Intraoperative Consultation Rounds: A Pathologist Educational and Quality Assurance Initiative
Jesse Babwah, Simon Raphael, Corwyn Rowsell. Sunnybrook Health Sciences Centre, University of Toronto, Toronto, ON, Canada
Background: Intradepartmental rounds are an important means of pathologist education, quality assurance and promoting professional interaction. In a subspecialized department, traditional models where pathologists share difficult or interesting cases may be of less utility and interest than in non-subspecialized departments. The Department of Anatomic Pathology at Sunnybrook Health Sciences Centre is subspecialized, but the area where all pathologists practices overlap is intraoperative consultation (IOC). We therefore decided to abandon our traditional interesting case rounds in favour of a model which focussed on IOC.
Design: IOC rounds commenced in September 2011 after a planning process involving the departmental executive committee and accreditation from the Royal College of Physicians and Surgeons of Canada. Rounds occurred weekly, and were limited to staff pathologists. Cases which had had IOC performed were selected by the Director of Surgical Pathology and slides were distributed 2-3 days in advance. The pathologist who performed IOC functioned as the presenter of the case, while the pathologist who signed out the final report was the discussant. Presentations focussed on various aspects of IOC, including history, gross findings, microscopic interpretation, and communication with surgeons.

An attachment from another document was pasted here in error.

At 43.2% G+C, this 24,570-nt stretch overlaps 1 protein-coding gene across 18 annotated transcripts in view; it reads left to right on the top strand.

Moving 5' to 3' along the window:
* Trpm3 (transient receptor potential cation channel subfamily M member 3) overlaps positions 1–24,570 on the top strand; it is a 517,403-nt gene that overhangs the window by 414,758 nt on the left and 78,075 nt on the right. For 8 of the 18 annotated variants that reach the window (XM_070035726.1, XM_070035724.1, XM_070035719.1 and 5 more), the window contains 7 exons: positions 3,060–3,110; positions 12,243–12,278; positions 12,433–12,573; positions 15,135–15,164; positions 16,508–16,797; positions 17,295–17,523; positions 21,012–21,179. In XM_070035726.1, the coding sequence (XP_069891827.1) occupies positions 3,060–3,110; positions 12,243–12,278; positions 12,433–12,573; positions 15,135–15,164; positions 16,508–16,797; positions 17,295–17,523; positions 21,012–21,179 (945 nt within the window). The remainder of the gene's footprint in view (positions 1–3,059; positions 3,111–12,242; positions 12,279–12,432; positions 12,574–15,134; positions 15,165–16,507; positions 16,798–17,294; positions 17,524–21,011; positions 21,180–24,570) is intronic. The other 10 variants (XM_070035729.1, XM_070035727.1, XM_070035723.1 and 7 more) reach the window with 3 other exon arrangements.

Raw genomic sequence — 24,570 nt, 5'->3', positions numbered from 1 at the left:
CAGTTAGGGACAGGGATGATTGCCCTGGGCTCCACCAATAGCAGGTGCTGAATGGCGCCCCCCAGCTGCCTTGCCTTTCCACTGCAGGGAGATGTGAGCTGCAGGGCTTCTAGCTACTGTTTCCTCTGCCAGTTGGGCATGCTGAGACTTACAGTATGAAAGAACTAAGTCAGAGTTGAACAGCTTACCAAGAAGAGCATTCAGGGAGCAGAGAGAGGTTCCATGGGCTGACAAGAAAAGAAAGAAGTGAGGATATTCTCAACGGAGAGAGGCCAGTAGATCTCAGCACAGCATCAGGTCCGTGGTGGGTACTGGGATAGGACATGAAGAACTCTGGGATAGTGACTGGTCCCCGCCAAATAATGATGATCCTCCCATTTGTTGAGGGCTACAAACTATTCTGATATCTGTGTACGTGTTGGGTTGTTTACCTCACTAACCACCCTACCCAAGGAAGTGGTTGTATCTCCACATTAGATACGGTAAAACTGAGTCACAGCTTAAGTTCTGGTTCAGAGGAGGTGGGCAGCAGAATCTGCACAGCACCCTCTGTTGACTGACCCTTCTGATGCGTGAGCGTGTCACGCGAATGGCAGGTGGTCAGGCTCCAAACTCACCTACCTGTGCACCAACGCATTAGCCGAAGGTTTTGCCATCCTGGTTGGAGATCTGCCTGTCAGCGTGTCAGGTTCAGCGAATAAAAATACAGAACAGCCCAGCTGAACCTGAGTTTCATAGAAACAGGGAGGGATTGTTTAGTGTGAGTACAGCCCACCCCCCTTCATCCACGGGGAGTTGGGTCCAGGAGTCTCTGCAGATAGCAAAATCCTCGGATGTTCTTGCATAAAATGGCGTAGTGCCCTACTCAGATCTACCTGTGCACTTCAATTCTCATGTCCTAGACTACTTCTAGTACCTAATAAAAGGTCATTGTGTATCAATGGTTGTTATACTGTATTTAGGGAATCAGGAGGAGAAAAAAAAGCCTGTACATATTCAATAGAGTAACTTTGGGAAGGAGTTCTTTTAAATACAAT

Results: On average, 11 pathologists attended the rounds weekly. A range of 2 to 6 cases were presented per session. Evaluation forms were distributed at each rounds; 93% of responses were that the majority of cases were relevant to practice, and 100% indicated that the format was conducive to open discussion. Comments were positive, and highlighted openness and educational value. In a one year evaluation, all respondents indicated that the rounds provided new ideas for practice and enhanced their knowledge. 64% identified a practice issue which needed improvement. 82% indicated gynecologic pathology as the area where they would most likely ask for assistance of a colleague in IOC.
Conclusions: IOC rounds provided a non-threatening environment for discussion of challenges in IOC. Strong interest was maintained throughout the first year as evidenced by engagement and attendance. These rounds served as a springboard for developing policies improving intraoperative consultation practice and confronting systemic difficulties in providing this service in our hospital. We plan to measure effects on diagnostic discrepancy in IOC in the future to see the effects our efforts have had on patient outcome.
Tuesday, March 5, 2013 9:30 AM
Poster Session III # 60, Tuesday Morning